Because of that, a hardened extended private key is much less useful than a normal extended private key—however, hardened extended private keys create a firewall through which multi-level key derivation compromises cannot happen. Because hardened child extended public keys cannot generate grandchild chain codes on their own, the compromise of a parent extended public key cannot be combined with the compromise of a grandchild private key to create great-grandchild extended private keys.
The HD protocol uses different index numbers to indicate whether a normal or hardened key should be generated. Index numbers from 0x00 to 0x7fffffff (0 to 231-1) will generate a normal key; index numbers from 0x80000000 to 0xffffffff will generate a hardened key. To make descriptions easy, many developers use the prime symbol to indicate hardened keys, so the first normal key (0x00) is 0 and the first hardened key (0x80000000) is 0´.
(Bitcoin developers typically use the ASCII apostrophe rather than the unicode prime symbol, a convention we will henceforth follow.)
This compact description is further combined with slashes prefixed by m or M to indicate hierarchy and key type, with m being a private key and M being a public key. For example, m/0’/0/122’ refers to the 123rd hardened private child (by index number) of the first normal child (by index) of the first hardened child (by index) of the master private key. The following hierarchy illustrates prime notation and hardened key firewalls.
Wallets following the BIP32 HD protocol only create hardened children of the master private key (m) to prevent a compromised child key from compromising the master key. As there are no normal children for the master keys, the master public key is not used in HD wallets. All other keys can have normal children, so the corresponding extended public keys may be used instead.
The HD protocol also describes a serialization format for extended public keys and extended private keys. For details, please see the wallet section in the developer reference or BIP32 for the full HD protocol specification.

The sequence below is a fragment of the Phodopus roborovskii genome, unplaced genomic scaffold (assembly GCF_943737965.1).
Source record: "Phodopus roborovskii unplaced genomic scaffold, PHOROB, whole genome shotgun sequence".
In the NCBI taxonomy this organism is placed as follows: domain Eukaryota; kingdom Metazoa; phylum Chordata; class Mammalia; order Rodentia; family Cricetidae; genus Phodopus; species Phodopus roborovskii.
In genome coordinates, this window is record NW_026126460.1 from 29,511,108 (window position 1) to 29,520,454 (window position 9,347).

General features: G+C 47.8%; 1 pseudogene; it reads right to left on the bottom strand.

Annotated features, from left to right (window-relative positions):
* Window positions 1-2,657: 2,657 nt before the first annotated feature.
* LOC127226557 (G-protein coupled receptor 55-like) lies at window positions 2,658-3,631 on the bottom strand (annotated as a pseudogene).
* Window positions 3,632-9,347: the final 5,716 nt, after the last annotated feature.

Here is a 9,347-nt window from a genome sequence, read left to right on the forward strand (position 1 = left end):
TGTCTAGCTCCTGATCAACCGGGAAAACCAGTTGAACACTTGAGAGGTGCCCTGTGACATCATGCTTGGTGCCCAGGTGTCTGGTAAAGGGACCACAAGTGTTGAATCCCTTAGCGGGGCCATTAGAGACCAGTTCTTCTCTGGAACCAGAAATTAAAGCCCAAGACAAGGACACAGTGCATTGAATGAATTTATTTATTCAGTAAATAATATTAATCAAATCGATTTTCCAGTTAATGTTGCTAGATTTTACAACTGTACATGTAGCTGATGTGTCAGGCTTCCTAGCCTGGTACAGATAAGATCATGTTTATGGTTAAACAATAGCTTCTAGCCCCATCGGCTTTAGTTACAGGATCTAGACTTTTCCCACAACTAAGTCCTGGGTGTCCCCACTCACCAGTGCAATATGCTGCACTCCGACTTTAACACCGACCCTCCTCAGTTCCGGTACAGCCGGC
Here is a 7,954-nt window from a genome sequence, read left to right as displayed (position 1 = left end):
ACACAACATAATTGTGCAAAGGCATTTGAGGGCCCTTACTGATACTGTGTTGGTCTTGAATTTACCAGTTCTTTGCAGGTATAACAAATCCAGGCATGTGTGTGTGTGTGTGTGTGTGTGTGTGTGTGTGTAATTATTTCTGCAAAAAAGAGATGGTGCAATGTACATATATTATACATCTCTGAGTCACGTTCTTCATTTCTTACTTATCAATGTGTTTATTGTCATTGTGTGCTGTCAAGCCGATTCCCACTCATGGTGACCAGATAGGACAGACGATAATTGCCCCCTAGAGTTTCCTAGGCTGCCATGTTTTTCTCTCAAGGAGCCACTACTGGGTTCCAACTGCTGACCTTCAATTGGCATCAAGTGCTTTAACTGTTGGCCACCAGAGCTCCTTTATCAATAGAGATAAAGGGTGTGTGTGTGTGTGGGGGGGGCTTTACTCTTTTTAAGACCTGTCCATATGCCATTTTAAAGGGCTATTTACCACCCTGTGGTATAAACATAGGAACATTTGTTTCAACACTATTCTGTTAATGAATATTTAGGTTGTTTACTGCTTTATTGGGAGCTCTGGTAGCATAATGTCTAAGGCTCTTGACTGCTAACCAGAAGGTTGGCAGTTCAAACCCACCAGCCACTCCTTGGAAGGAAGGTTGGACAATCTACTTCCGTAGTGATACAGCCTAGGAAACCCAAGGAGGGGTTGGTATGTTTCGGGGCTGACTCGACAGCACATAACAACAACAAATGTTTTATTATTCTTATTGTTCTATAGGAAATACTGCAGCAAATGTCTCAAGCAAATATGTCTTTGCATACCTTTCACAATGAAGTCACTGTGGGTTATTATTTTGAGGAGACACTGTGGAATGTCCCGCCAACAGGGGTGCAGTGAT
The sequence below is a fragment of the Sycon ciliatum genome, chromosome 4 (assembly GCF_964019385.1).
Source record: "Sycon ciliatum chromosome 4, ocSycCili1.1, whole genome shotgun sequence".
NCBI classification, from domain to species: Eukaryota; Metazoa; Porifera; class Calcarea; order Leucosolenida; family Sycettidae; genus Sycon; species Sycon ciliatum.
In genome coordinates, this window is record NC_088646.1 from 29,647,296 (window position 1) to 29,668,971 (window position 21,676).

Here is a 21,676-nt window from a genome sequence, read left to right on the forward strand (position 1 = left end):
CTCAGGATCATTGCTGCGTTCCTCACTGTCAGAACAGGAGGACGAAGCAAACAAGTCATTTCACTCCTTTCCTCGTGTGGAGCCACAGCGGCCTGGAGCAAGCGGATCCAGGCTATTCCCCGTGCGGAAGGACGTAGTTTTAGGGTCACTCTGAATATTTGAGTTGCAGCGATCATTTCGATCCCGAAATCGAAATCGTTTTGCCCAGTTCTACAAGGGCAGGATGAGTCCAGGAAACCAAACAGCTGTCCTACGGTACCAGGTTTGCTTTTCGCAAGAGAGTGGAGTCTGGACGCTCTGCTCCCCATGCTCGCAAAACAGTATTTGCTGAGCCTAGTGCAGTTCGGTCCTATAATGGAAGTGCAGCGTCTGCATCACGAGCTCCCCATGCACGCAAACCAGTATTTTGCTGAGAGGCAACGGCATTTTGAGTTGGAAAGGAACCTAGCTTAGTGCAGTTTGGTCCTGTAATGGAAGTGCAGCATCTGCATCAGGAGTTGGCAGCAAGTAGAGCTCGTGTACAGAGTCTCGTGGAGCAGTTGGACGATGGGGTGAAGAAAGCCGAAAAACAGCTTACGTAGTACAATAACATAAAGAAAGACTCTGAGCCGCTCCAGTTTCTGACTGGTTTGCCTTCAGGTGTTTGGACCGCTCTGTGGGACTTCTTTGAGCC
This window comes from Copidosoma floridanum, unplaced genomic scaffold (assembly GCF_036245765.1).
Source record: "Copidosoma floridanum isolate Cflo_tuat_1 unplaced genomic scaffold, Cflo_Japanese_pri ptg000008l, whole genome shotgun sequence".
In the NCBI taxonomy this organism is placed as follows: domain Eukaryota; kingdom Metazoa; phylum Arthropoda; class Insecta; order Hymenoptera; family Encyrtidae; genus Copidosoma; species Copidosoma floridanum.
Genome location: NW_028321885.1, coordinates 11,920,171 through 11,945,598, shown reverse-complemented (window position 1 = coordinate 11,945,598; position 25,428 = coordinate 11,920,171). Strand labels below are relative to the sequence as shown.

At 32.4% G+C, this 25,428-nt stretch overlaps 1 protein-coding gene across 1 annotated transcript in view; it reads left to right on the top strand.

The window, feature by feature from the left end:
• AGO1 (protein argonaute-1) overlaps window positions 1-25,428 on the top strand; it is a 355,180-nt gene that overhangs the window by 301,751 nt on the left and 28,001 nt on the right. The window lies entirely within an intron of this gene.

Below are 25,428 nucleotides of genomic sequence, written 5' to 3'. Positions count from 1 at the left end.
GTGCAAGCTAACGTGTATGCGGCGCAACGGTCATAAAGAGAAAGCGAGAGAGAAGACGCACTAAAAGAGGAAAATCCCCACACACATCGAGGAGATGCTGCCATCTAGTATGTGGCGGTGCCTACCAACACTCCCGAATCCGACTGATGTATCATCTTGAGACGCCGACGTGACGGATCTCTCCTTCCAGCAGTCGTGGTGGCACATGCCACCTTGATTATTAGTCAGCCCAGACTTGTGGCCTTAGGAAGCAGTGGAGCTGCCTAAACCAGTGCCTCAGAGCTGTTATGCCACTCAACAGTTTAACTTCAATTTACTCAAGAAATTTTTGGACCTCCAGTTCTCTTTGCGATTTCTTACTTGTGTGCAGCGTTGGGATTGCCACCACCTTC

Storing Root Seeds¶
Root seeds in the HD protocol are 128, 256, or 512 bits of random data which must be backed up precisely. To make it more convenient to use non-digital backup methods, such as memorization or hand-copying, BIP39 defines a method for creating a 512-bit root seed from a pseudo-sentence (mnemonic) of common natural-language words which was itself created from 128 to 256 bits of entropy and optionally protected by a password.
The number of words generated correlates to the amount of entropy used:
The passphrase can be of any length. It is simply appended to the mnemonic pseudo-sentence, and then both the mnemonic and password are hashed 2,048 times using HMAC-SHA512, resulting in a seemingly-random 512-bit seed. Because any input to the hash function creates a seemingly-random 512-bit seed, there is no fundamental way to prove the user entered the correct password, possibly allowing the user to protect a seed even when under duress.
For implementation details, please see BIP39.
Loose-Key wallets, also called “Just a Bunch Of Keys (JBOK)”, are a deprecated form of wallet that originated from the Bitcoin Core client wallet. The Bitcoin Core client wallet would create 100 private key/public key pairs automatically via a Pseudo-Random-Number Generator (PRNG) for later use.
These unused private keys are stored in a virtual “key pool”, with new keys being generated whenever a previously-generated key was used, ensuring the pool maintained 100 unused keys. (If the wallet is encrypted, new keys are only generated while the wallet is unlocked.)
This created considerable difficulty in backing up one’s keys, considering backups have to be run manually to save the newly-generated private keys. If a new key pair set is generated, used, and then lost prior to a backup, the stored satoshis are likely lost forever. Many older-style mobile wallets followed a similar format, but only generated a new private key upon user demand.
This wallet type is being actively phased out and discouraged from being used due to the backup hassle.